Part of me is stunned at how suddenly I stopped blogging about our adoption process. But then another part of me remembers how emotionally draining that season of waiting was, so I freely give myself grace there. I had taken to sort of ‘Insta-blogging”, during that time, and shared our story there instead of sitting down and processing all of my emotions here.
Needless to say, the waiting was hard. Any family that has walked through that season of the adoption process understands that, no matter how long their wait turned out to be. Waiting two weeks or two years for a child that you have been dreaming about takes you through the gamut of emotions. It’s a carrousel of feelings from excitement, to fear, to impatience, to frustration, to hopeful, to fury. Staring at an empty crib feeling pregnant with expectation, though no one can see the bump and know because a child growing in your heart isn’t nearly as obvious as one that grows in your belly. I remember just wanting to tell everyone we met, “We’re adopting! We’re going to have a baby soon!”
Soon. The waiting game is a strange kind of soon.
In a domestic adoption, birth mothers that are looking to make an adoption plan get to review profile books, which are basically glorified photo albums where waiting families brag about themselves, toot their own horns, and make a case as to why they are the perfect family for a sweet new baby to come into their homes. Then, based on the profiles made available to them, they choose a family to send their little newborn nugget home with.
Because there is no rhyme or reason to how or why a birth mother chooses a family, this is often an emotionally taxing season. Hearing a no from a birth mother is hard. We would try not to take it personally, but sometimes it was so, so hard. Why didn’t they like us? What’s wrong with us? Did we do a terrible job making our book? Should we have said this? Added that? Left out this? Emphasized that?!
It’s terrible. And after close to twenty no’s and a hair over six months of waiting, I grew to loathe our profile book. Obviously it was a horrible piece of crap. All birth moms must hate it. But in my heart of hearts, I knew that even if the picture layouts were busy and the graphics were cheesy, the words I wrote were honest and it really did showcase our family for who we really were.
And all it takes is just one yes.
March 18th, 2016 was the day that the no’s stopped coming. I was washing dishes and Tim was taking a shower after a run. My phone rang behind me, but because my hands were wet, I didn’t rush to get it. After I finished moving dishes from the sink to the dishwasher, I turned around and saw that I had missed a call from our caseworker. My face immediately heated and my stomach flipped over inside of me.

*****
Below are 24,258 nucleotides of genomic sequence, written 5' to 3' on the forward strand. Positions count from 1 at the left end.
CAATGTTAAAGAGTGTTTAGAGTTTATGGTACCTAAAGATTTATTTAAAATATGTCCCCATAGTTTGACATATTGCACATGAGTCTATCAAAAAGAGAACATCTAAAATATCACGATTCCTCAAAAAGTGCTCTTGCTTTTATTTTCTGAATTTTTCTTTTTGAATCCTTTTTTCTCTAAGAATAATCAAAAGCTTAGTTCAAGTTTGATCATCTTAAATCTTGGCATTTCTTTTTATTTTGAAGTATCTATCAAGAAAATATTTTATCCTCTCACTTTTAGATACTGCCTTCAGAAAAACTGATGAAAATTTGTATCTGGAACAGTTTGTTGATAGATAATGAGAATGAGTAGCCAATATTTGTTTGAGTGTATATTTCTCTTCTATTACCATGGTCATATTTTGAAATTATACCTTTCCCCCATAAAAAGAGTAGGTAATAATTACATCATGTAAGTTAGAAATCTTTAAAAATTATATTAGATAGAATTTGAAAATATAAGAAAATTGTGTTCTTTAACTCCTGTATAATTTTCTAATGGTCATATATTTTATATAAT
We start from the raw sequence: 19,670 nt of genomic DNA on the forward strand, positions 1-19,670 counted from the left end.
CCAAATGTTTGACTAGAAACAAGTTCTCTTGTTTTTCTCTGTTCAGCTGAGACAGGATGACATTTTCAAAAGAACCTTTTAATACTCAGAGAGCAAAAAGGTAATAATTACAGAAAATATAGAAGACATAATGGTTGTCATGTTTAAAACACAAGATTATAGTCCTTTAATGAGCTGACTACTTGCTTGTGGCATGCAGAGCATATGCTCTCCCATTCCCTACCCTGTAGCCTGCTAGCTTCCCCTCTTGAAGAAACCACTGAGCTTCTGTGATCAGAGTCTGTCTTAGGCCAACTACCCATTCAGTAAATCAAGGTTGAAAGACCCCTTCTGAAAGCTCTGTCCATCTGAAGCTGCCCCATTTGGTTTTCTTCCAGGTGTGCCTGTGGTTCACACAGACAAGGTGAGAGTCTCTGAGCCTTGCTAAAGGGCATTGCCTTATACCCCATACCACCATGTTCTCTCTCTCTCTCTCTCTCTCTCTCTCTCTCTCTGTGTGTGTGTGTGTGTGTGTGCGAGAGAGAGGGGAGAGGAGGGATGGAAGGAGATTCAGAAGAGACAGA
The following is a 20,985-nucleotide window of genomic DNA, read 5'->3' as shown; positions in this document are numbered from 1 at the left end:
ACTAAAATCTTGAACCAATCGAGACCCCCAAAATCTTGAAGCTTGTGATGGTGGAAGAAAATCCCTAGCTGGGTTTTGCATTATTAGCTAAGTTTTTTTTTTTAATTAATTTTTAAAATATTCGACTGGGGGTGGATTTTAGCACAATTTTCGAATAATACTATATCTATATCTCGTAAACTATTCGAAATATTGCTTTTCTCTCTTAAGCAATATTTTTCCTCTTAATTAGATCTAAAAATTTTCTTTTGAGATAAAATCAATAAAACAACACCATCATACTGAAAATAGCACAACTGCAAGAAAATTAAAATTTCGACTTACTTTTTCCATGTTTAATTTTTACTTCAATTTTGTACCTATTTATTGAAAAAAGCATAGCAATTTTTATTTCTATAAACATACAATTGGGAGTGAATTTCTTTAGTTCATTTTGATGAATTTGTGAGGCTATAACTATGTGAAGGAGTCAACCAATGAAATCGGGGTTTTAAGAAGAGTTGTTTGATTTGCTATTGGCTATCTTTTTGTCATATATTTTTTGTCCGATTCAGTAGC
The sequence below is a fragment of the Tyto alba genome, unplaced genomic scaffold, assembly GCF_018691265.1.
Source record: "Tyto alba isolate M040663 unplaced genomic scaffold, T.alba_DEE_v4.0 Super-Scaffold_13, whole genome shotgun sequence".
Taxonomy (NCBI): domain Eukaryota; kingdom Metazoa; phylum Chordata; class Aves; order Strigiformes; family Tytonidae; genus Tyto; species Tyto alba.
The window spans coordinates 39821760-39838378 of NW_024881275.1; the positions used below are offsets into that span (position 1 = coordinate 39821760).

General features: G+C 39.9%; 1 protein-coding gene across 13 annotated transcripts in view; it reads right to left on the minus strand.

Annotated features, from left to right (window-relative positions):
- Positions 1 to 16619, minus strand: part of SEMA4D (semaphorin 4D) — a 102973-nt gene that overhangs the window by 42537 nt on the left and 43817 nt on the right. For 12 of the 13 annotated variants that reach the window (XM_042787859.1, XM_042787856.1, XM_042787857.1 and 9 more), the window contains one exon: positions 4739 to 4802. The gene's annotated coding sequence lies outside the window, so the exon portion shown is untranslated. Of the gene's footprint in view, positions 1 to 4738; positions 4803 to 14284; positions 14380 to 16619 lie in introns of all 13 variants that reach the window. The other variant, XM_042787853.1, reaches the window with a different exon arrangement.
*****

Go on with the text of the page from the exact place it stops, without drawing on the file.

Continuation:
We never got calls from our caseworker. We got emails. Two kinds. One kind saying, “We have a birth mother here, can she look at your profile?” And another kind that said, “Sorry, but you were not chosen. Your profile has been released.” That was it. We knew that the only reason we would get a phone call was if we were chosen.
I immediately called her back and she proceeded to tell me that a birth mother had reviewed our profile and loved our family and wanted to meet us before she made her final decision to place her son with us. I was calm and collected. Almost emotionless. I remember at one point she said over the phone, “This is it! It’s THE call! It’s okay if you want to scream!” But I couldn’t. That type of emotion just wouldn’t come.
After telling her I would talk to Tim and call her back ASAP to make arrangements to meet with the birth mom the following day, I hung up the phone and walked up the stairs to tell Tim.
On the way up, it hit me. Hard. But instead of a scream of excitement, all of the built-up emotion spilled out in tears, no–SOBS. Tim was in our bedroom when I found him and because of the look on my face, the phone in my hand, he thought I had just gotten a phone call that someone had died! Through my blubbering he made out our caseworker’s name and he knew immediately what was going on.
He called her back and set a time that we could meet with her and the birth mother the following day. That was a Friday. On Saturday, we met a kind and brave girl named Nariko. She told us on the spot that we were the family she wanted to trust to raise her son. On Sunday, we held her son in our arms and fell in love with him. Two days later, on Tuesday morning, we drove home with a tiny two-month-old baby boy in our backseat.
He was my son. He was her son. He was OUR son, and our lives and our hearts have been so very different ever since.
With love, Mal